He’s back! Though Rob Krar had raced on skis and on a bike this year, Utah’s The North Face Endurance Challenge event is believed to be Krar’s first running race of the year. White-out snow conditions limited the 50-mile course to four laps of the half-marathon course. Krar ran the 50-ish miles in 8:01, 37 minutes ahead of second place. Leslie Howlett won the women’s race in 10:28. Full results.
Jim Walmsley earned yet another course record in his standout 2016 campaign. Walmsley, and women’s winner Katie McGee, set the new course standard at Arizona’s Flagstaff to Grand Canyon Stagecoach Line 55k. The frontrunners finished in 3:30 and 4:37, respectively. It was Walmsley’s second-straight win here. In the marquee 100-mile race, Sion Lupowitz missed Mark Hammond’s 2015 course record by less than five minutes, finishing in 17:42. One-hundred-mile rookie Kelly Nicholas won the women’s race in 24:36. Full results (when available).
With Gary Robbins involved, the first-year Whistler Alpine Meadows 50k was sure to be rugged. Just outside of the famous ski area, the race had a strong 11,000 feet of climbing thanks to two big climbs that sent runners to a glacier and back. Damien Humbert and Karine Travaillaud set the inaugural year course standards at 6:08 and 7:47. Mike McMillan and Charlotte Paul won the accompanying 25k in 2:40 and 3:18, respectively. Full results.
Already this year’s Vermont 100 Mile winner, it only made sense that Brian Rusiecki would win the Vermont 50 Mile race too. Rusiecki’s 6:35 finish made him a 17-minute winner. Women’s winner Liz Gleason ran 7:33. Full results.
Temperatures reached 94 degrees Fahrenheit at the Georgia Jewel. Still, David Riddle ran to a new course record of 7:28 for the 50-mile race. Jackie Merritt won the women’s race and was second overall in 9:07. Full results (when available).
The seven-day, six-stage Grand to Grand Ultra is underway in Utah. Pegged as a future Ultra-Trail World Tour event, this year’s women’s race looks to be competitive with France’s Emilie Lecomte and past Marathon des Sables winner Elisabet Barnes, of the U.K., both taking part. Race updates are being provided both on the race’s webpage and on social media.
Colin Miller and Ann Ciaverella won Oregon’s Mountain Lakes 100 Mile with 16:34 and 21:11 finish times. Full results.
U.K.-runner Robert Young faced a high degree of skepticism when attempting to break the Guinness world record for running across the U.S. earlier this summer. His run ended prematurely with injury and since then, lead sponsor Skins has commissioned an independent investigation into the validity of Young’s run. Science of Sport’s Ross Tucker announced that the results of that investigation will be released this week.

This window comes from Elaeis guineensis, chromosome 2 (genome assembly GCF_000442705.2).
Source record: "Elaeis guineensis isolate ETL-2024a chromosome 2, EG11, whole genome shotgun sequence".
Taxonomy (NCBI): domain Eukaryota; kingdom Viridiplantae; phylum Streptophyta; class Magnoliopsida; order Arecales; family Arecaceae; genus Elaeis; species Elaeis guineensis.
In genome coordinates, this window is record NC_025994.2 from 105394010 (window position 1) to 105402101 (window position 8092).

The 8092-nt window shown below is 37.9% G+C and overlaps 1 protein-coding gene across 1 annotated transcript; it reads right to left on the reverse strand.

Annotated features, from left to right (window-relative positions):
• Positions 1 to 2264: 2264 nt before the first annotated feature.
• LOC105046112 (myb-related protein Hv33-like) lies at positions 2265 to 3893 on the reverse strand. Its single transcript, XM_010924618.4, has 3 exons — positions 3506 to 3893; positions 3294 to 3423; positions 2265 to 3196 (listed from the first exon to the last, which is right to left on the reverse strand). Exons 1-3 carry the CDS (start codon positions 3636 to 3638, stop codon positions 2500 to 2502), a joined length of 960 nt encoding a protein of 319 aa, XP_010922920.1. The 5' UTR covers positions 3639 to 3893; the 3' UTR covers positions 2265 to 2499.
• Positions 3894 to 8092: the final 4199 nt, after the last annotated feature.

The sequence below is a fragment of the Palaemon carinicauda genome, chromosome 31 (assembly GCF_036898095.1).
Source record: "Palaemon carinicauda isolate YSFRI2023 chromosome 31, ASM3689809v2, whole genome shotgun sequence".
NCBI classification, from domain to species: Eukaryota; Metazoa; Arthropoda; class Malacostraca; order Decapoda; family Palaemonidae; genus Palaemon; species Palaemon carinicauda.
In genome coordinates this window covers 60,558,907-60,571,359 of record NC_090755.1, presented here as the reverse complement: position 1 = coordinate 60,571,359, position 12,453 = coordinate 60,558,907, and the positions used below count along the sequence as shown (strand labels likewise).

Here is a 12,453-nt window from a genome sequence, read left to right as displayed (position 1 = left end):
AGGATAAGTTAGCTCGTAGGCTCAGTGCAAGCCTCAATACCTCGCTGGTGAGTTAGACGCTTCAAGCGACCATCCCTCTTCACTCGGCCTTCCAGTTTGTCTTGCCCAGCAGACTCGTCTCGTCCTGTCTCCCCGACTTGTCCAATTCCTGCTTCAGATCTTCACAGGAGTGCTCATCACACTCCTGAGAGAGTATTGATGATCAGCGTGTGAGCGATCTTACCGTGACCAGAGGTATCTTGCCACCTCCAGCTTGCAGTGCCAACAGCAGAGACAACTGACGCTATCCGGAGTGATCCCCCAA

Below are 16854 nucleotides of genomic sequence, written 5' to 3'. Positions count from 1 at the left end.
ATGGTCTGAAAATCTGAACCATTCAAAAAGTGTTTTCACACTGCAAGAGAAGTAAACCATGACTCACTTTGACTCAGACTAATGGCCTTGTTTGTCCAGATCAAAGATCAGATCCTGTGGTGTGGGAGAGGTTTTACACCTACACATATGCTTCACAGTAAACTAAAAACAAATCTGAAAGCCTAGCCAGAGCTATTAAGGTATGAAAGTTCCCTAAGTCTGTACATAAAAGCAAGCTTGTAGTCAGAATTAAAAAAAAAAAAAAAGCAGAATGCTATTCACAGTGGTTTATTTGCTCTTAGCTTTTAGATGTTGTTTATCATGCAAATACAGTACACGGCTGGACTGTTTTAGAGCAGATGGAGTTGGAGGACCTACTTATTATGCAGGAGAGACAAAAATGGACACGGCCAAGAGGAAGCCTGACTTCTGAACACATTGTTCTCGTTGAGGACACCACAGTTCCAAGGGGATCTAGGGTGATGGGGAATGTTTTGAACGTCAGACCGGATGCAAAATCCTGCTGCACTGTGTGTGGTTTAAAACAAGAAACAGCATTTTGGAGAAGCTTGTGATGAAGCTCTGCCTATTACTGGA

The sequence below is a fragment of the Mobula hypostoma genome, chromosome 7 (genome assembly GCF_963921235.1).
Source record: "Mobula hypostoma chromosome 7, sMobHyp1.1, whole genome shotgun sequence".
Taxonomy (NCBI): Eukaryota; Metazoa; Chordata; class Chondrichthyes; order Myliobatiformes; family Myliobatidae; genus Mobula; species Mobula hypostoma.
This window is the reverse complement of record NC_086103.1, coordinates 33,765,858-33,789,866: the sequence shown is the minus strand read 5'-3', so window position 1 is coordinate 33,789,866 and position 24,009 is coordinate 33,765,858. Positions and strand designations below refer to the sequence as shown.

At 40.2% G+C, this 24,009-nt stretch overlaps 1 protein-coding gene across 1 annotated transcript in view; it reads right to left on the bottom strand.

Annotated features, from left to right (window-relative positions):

While Young failed in his transcontinental-run attempt, Badwater 135 Mile course-record holder Pete Kostelnick is looking very good two weeks into his own go at the Guinness world record for running across the U.S. Kostelnick, who has also run 163 miles in 24 hours, is regularly turning in 70-plus-mile days, in part thanks to 3 a.m. wake-up calls. Kostelnick is nearly ready to exit Utah and enter Colorado.
Aspen, Colorado’s Golden Leaf Half Marathon reaches 9,500 feet above sea level before it turns downhill for an in-town finish near 7,900 feet. Just 13 miles long and with finish times that range from sub-90 minutes up to four hours, the potential for wintry weather was enough to force the cancellation of the race’s 38th running.
Next Weekend – Flagstaff Skyrace – Flagstaff, Arizona
The Vertical K, Sky, and Ultra classes of the Altra U.S. Skyrunner Series will all conclude at this coming weekend’s Flagstaff Skyrace.
Top Vertical K entrants include series first- and second-places John Gaston and Wendell Lorenzen. JP Donovan and Ian Sharman are also registered. Women’s series leader Sarah Keyes is not included on the entrant’s list currently, and she could lose her series to Cynthia Arnold, currently eighth in the series and registered for this weekend. The Vertical K series winner earns a free entry to each of the 2017 races.
In the 39k Sky race, only Timmy Parr or Luke Nelson could overtake current series leader Michael Barlow. Both Parr and Nelson are entered in the Flagstaff race, Barlow is not. Going up against a field though that includes Joe Gray and Tayte Pollman, Parr and Nelson will be challenged to earn the needed points. Women’s-series leader Sarah Pizzo is racing Flagstaff, and she’ll be attempting to hold off Kristi Knecht and Mary Geddes, who are second and third in the series presently, to preserve the series win. Though not in contention for the Skyrunning crown, Daniella Moreno, Alicia Shay, Sandi Nypaver, and Arnold will all make sure that the race remains fast. The Sky series winners will collect $500.
Morgan Elliott, Brian Tolbert, and Cody Lind, who are one, two, three in the series and who are all racing this weekend, will race for the men’s Ultra series crown. All three will have their hands full with a field that includes 2:16 marathoner Nick Hilton, Dan Kraft, and Jim Rebenack. Women’s Ultra series one and two Kristina Pham and Sarah Keyes are both racing Flagstaff, and so too is previous series winner Sarah Woerner. $2,000 cash money will be awarded to the series winner.
As with the other series, additional bonus monies could be earned with a win at Flagstaff alongside two earlier wins.
Call for Comments
It was a big weekend, and we of course welcome comments on the races above and on races elsewhere around the world.